The new experience: How experiential venues are adapting during covid-19

Lucy Britner

Lucy Britner

15 April 2020

From virtual events to deliveries, as well as not operating at all, we explore the new experience economy. And, who knows, some new ways may be here to stay

Back in pre-covid-19 times (aka the last issue of Imbibe) Chris Losh explored the burgeoning experience economy. From darts to golf, escape rooms to ping pong, the on-trade was alive with activities.

Now, like the rest of the hospitality world, experiential venues find themselves in darkness. While some have made moves to the virtual world or even branched out into deliveries, others simply can’t carry on during lockdown.

Flight Club
Flight Club

'We’re hopeful that we might return in the summer,' says Juliette​ Keyte, marketing director at Red Engine, which operates both social darts concept Flight Club and shuffleboard venue Electric Shuffle. 'Obviously this will be determined by guidelines, and when we’re certain it’s absolutely safe to do so both for our customers and team.'

The coronavirus crisis has also meant a delay to Flight Club’s Leeds opening and the majority of the team is now on furlough. 'However, we are proud of the fact that we have not lost any team members through lay-offs and redundancies,' says Keyte.

Going virtual

For Flight Club and Electric Shuffle, the whole experience is based around in-venue group activities, making it tricky for Red Engine to pivot to virtual experiences. 'This isn’t something we can easily replicate,' says Keyte, saying instead that lockdown time will be spent fine-tuning tech or adding new games.

But she praises operators who have managed to go online: 'Bongo’s Bingo has done a great job,' she says.

The bingo rave concept, which usually pops up in venues across the UK – and occasionally the world  –  is now live streamed via Twitch and people can register to play using their mobile phones.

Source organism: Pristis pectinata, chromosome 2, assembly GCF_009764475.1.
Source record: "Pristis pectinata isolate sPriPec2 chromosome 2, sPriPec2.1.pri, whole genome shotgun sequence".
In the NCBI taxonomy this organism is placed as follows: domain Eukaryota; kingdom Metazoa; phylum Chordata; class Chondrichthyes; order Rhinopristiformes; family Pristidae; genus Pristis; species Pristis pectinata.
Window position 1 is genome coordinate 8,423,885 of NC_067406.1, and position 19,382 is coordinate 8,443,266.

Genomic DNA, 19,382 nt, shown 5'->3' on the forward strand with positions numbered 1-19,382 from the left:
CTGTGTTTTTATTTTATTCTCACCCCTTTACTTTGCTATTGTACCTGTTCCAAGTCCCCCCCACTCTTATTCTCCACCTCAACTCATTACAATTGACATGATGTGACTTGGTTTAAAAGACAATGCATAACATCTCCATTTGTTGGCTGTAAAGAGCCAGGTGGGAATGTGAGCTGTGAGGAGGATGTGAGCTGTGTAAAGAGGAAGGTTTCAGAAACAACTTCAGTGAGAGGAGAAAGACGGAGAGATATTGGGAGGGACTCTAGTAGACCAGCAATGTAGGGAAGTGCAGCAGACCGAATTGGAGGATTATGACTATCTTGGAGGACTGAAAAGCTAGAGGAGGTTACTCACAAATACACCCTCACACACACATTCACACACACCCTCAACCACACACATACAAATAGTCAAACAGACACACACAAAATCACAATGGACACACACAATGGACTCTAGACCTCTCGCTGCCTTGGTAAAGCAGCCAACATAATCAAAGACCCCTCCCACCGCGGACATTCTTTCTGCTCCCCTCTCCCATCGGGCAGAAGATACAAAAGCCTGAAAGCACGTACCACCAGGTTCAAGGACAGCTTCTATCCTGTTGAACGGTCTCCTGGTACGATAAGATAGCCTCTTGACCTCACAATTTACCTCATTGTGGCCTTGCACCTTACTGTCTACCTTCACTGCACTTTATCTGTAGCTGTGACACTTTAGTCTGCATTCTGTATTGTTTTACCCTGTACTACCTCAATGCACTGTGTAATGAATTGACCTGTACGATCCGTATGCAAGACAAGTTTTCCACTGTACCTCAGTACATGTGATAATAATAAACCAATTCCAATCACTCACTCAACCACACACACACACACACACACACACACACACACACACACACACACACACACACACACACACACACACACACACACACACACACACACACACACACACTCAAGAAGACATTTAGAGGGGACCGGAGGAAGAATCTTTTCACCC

Twitch has already seen well over 17m minutes of streamed Bongo’s Bingo

Joshua Burke

'Our live stream has emerged from us wanting to still connect everyone together and have some much-needed escapism during the crisis,' says Bongo’s CEO Joshua Burke. 'Twitch has already seen well over 17m minutes of streamed Bongo’s Bingo which is incredible.'

Burke says they stream every Tuesday and Saturday and all broadcasts aim to raise money for the NHS. 'It’s a creative new way to engage and immerse our audience on a fast-growing platform,' he adds. 'This is all still very much part of the burgeoning experience economy and competitive socialising.'

Bongo’s has partnered with WKD and Southern Comfort as well as hosting collaborations with the likes of Ladbible and Pretty Little Thing.

Take it to them

Of course, some concepts are easier than others to take online and for immersive bar and escape room operator Lollipop, the pivot has instead been to bottled cocktails – though not just your average RTDs.

Lollipop’s venues include The Bletchley – a personalised WW2 cocktail bar in Chelsea – as well as Black Mirror-inspired escape room, The Grid.